Where do we come from and what actually unites us? The Greens discussed this in Leipzig. The occasion was the 30th anniversary of the party merger of the East German Alliance 90 with the West German Greens.
"Let's remember our twin history, but let's not be persuaded that there are still such innate differences in mentality in the present. I can say with all my heart: there aren't," said Economics Minister Robert Habeck in Leipzig in the evening. Today, the change within Germany "at least not at a slower pace, maybe faster" is also taking place in the eastern German federal states.
Having different identities does not mean putting people in a political grid "due to a regional residential situation," said Vice Chancellor Habeck, who was the party's federal chairman until 2022. "Basically, this is the beginning of tendencies towards division and racism," he warned.
"We had to swallow some toads"
The party decided to merge by means of a so-called association agreement. It was put into effect on May 14, 1993 at a party conference in Leipzig. The aim was therefore to break down "barriers in minds and hearts" and to accept the new party friends "with respect and partnership". The party is still officially called Bündnis 90/Die Grünen today.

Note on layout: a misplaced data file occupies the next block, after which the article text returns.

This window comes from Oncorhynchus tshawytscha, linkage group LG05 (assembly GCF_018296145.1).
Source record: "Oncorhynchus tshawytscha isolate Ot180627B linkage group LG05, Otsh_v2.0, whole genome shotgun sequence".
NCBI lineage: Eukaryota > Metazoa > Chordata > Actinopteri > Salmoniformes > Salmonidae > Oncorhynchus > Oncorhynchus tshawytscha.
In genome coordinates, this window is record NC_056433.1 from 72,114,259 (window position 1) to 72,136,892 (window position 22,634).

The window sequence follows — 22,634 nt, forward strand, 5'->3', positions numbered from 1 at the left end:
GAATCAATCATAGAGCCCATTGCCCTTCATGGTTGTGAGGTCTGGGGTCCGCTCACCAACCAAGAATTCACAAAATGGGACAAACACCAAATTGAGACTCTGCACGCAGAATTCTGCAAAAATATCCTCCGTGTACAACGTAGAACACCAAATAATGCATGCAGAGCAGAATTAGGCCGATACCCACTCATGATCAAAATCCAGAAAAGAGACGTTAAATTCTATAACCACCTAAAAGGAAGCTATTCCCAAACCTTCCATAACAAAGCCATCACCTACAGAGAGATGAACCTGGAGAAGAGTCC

In addition to Habeck, Foreign Minister Annalena Baerbock, party leaders Ricarda Lang and Omid Nouripur as well as Bundestag Vice President Katrin Göring-Eckardt and Federal Environment Minister Steffi Lemke attended the celebrations. Marianne Birthler, who helped negotiate the unification of the party as a representative of Bündnis 90 30 years ago, was also a guest. "The Greens had to swallow a few toads, so did we," Birthler recalled on Saturday evening. To this day it can be felt that supporters of the party come from different societies and have been politically socialized differently, said the civil rights activist, who was born in 1948.
Katja Meier calls for support for the East
The event also commemorated former party members Werner Schulz and Antje Vollmer, who died in November 2022 and March of this year respectively. They were "outstanding" people in the party's history, Nouripour said.
In an interview with Lemke and Lang, the Saxon Greens politician Katja Meier called for more support for the Greens in the east in view of the upcoming state elections in Thuringia, Saxony and Brandenburg next year. "I don't just want campaign holidays here in Saxony, Thuringia and Brandenburg. I want overall support from Alliance 90/The Greens for the East." This is also important with a view to the federal elections in 2025: "Certainly, the federal elections will not be won in the east, but they can be lost," said Meier.